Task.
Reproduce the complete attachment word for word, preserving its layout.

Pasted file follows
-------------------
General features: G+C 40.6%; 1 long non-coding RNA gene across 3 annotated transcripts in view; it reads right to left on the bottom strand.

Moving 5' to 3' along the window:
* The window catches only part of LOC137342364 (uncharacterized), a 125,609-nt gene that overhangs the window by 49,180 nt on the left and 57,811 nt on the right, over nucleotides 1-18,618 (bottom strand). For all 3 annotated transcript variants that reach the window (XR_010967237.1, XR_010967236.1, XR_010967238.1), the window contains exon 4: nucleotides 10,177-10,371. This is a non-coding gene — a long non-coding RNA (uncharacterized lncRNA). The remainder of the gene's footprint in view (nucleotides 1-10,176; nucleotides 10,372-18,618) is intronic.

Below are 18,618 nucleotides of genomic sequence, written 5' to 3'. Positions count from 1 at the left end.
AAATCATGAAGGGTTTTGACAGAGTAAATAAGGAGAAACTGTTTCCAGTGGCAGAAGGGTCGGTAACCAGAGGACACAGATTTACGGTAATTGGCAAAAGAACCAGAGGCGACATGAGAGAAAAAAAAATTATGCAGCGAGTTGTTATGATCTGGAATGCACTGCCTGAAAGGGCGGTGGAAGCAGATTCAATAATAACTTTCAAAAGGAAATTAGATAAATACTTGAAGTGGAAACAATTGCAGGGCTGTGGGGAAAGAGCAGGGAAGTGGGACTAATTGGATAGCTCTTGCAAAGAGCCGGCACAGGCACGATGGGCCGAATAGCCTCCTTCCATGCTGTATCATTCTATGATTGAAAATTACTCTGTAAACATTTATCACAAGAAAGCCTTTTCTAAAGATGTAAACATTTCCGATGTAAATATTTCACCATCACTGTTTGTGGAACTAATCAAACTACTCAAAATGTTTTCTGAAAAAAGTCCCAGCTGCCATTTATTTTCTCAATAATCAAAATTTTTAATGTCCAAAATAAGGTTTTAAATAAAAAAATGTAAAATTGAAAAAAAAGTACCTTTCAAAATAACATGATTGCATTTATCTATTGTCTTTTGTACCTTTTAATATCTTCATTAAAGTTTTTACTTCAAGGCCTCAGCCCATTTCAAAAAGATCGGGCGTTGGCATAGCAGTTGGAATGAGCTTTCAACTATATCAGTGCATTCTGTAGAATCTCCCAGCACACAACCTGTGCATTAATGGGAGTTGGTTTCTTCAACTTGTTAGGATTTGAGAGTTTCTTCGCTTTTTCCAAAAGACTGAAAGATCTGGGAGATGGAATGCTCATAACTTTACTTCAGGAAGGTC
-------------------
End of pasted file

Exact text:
General features: G+C 40.6%; 1 long non-coding RNA gene across 3 annotated transcripts in view; it reads right to left on the bottom strand.

Moving 5' to 3' along the window:
* The window catches only part of LOC137342364 (uncharacterized), a 125,609-nt gene that overhangs the window by 49,180 nt on the left and 57,811 nt on the right, over nucleotides 1-18,618 (bottom strand). For all 3 annotated transcript variants that reach the window (XR_010967237.1, XR_010967236.1, XR_010967238.1), the window contains exon 4: nucleotides 10,177-10,371. This is a non-coding gene — a long non-coding RNA (uncharacterized lncRNA). The remainder of the gene's footprint in view (nucleotides 1-10,176; nucleotides 10,372-18,618) is intronic.

Below are 18,618 nucleotides of genomic sequence, written 5' to 3'. Positions count from 1 at the left end.
AAATCATGAAGGGTTTTGACAGAGTAAATAAGGAGAAACTGTTTCCAGTGGCAGAAGGGTCGGTAACCAGAGGACACAGATTTACGGTAATTGGCAAAAGAACCAGAGGCGACATGAGAGAAAAAAAAATTATGCAGCGAGTTGTTATGATCTGGAATGCACTGCCTGAAAGGGCGGTGGAAGCAGATTCAATAATAACTTTCAAAAGGAAATTAGATAAATACTTGAAGTGGAAACAATTGCAGGGCTGTGGGGAAAGAGCAGGGAAGTGGGACTAATTGGATAGCTCTTGCAAAGAGCCGGCACAGGCACGATGGGCCGAATAGCCTCCTTCCATGCTGTATCATTCTATGATTGAAAATTACTCTGTAAACATTTATCACAAGAAAGCCTTTTCTAAAGATGTAAACATTTCCGATGTAAATATTTCACCATCACTGTTTGTGGAACTAATCAAACTACTCAAAATGTTTTCTGAAAAAAGTCCCAGCTGCCATTTATTTTCTCAATAATCAAAATTTTTAATGTCCAAAATAAGGTTTTAAATAAAAAAATGTAAAATTGAAAAAAAAGTACCTTTCAAAATAACATGATTGCATTTATCTATTGTCTTTTGTACCTTTTAATATCTTCATTAAAGTTTTTACTTCAAGGCCTCAGCCCATTTCAAAAAGATCGGGCGTTGGCATAGCAGTTGGAATGAGCTTTCAACTATATCAGTGCATTCTGTAGAATCTCCCAGCACACAACCTGTGCATTAATGGGAGTTGGTTTCTTCAACTTGTTAGGATTTGAGAGTTTCTTCGCTTTTTCCAAAAGACTGAAAGATCTGGGAGATGGAATGCTCATAACTTTACTTCAGGAAGGTC